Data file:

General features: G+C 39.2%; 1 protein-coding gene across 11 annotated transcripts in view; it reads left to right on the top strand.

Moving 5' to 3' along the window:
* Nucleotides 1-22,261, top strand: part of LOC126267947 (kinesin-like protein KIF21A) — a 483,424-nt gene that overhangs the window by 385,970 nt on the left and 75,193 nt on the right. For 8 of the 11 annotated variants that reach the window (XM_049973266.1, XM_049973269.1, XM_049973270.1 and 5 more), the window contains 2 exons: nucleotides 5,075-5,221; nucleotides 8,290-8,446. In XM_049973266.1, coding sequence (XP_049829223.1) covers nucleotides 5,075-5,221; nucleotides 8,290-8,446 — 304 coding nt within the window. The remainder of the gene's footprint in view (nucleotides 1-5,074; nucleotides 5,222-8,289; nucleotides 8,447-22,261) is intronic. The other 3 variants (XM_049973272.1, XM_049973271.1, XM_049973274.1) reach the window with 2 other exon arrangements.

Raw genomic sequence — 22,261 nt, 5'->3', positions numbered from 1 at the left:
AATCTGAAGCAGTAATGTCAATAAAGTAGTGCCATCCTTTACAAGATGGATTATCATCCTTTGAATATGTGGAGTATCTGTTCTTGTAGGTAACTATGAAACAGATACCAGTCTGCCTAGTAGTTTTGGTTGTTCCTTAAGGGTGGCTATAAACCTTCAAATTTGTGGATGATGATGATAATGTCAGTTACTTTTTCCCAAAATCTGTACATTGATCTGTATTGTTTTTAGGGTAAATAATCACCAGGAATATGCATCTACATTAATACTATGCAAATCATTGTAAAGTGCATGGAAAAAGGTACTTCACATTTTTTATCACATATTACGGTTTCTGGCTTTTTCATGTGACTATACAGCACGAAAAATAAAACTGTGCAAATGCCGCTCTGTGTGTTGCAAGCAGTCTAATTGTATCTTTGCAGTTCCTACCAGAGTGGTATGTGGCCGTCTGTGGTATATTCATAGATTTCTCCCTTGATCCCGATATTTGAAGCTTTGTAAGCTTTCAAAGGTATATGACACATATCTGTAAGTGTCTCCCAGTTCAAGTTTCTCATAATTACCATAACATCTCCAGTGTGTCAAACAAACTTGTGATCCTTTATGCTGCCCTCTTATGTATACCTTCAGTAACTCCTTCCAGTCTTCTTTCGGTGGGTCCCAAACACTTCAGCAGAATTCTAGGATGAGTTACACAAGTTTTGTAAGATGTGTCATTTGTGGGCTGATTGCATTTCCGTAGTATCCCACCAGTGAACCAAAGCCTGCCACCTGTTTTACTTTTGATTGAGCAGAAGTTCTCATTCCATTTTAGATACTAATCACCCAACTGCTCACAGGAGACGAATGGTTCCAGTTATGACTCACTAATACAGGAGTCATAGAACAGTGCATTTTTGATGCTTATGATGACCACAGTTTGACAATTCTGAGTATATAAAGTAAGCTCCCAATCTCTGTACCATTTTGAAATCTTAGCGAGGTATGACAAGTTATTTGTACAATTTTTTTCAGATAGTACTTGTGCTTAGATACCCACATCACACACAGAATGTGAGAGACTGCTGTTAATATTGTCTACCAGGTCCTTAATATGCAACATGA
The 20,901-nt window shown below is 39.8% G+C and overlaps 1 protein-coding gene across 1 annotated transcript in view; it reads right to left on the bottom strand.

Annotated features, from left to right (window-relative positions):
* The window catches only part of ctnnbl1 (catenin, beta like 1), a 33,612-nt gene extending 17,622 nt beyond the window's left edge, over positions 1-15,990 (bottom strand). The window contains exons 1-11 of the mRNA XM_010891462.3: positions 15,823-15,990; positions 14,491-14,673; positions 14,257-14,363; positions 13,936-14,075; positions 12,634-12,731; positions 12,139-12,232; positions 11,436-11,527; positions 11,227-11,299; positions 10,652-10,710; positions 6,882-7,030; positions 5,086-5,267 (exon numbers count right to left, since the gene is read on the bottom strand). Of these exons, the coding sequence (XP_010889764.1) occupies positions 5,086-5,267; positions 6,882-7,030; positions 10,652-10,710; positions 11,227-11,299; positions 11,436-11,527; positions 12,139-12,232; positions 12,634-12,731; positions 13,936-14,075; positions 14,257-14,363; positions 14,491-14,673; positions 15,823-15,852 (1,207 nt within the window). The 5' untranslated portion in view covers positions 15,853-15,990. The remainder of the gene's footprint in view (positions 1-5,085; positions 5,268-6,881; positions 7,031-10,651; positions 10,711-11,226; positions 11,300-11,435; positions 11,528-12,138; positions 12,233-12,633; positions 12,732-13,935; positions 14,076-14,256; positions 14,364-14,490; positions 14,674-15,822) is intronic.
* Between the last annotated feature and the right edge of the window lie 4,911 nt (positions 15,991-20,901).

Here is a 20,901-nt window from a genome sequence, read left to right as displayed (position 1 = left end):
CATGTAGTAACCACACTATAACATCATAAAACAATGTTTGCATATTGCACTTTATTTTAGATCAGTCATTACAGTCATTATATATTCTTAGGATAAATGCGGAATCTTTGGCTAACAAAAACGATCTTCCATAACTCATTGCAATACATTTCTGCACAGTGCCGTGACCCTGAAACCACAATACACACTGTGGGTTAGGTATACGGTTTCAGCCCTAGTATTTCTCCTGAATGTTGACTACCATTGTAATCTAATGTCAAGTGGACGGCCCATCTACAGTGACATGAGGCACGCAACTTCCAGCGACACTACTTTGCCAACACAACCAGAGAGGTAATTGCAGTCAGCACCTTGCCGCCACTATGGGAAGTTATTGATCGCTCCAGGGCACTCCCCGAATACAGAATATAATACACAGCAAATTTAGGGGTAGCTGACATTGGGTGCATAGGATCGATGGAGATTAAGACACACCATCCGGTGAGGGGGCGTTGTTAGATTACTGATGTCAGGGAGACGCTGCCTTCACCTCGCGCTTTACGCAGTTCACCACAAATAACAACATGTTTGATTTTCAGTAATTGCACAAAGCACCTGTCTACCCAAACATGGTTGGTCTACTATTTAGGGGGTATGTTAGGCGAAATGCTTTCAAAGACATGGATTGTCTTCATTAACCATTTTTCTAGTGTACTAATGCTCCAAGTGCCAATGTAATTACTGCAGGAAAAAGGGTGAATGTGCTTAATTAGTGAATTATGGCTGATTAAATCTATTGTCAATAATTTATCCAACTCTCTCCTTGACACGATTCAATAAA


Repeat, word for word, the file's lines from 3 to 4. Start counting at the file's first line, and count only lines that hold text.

* Nucleotides 1-22,261, top strand: part of LOC126267947 (kinesin-like protein KIF21A) — a 483,424-nt gene that overhangs the window by 385,970 nt on the left and 75,193 nt on the right. For 8 of the 11 annotated variants that reach the window (XM_049973266.1, XM_049973269.1, XM_049973270.1 and 5 more), the window contains 2 exons: nucleotides 5,075-5,221; nucleotides 8,290-8,446. In XM_049973266.1, coding sequence (XP_049829223.1) covers nucleotides 5,075-5,221; nucleotides 8,290-8,446 — 304 coding nt within the window. The remainder of the gene's footprint in view (nucleotides 1-5,074; nucleotides 5,222-8,289; nucleotides 8,447-22,261) is intronic. The other 3 variants (XM_049973272.1, XM_049973271.1, XM_049973274.1) reach the window with 2 other exon arrangements.

Raw genomic sequence — 22,261 nt, 5'->3', positions numbered from 1 at the left: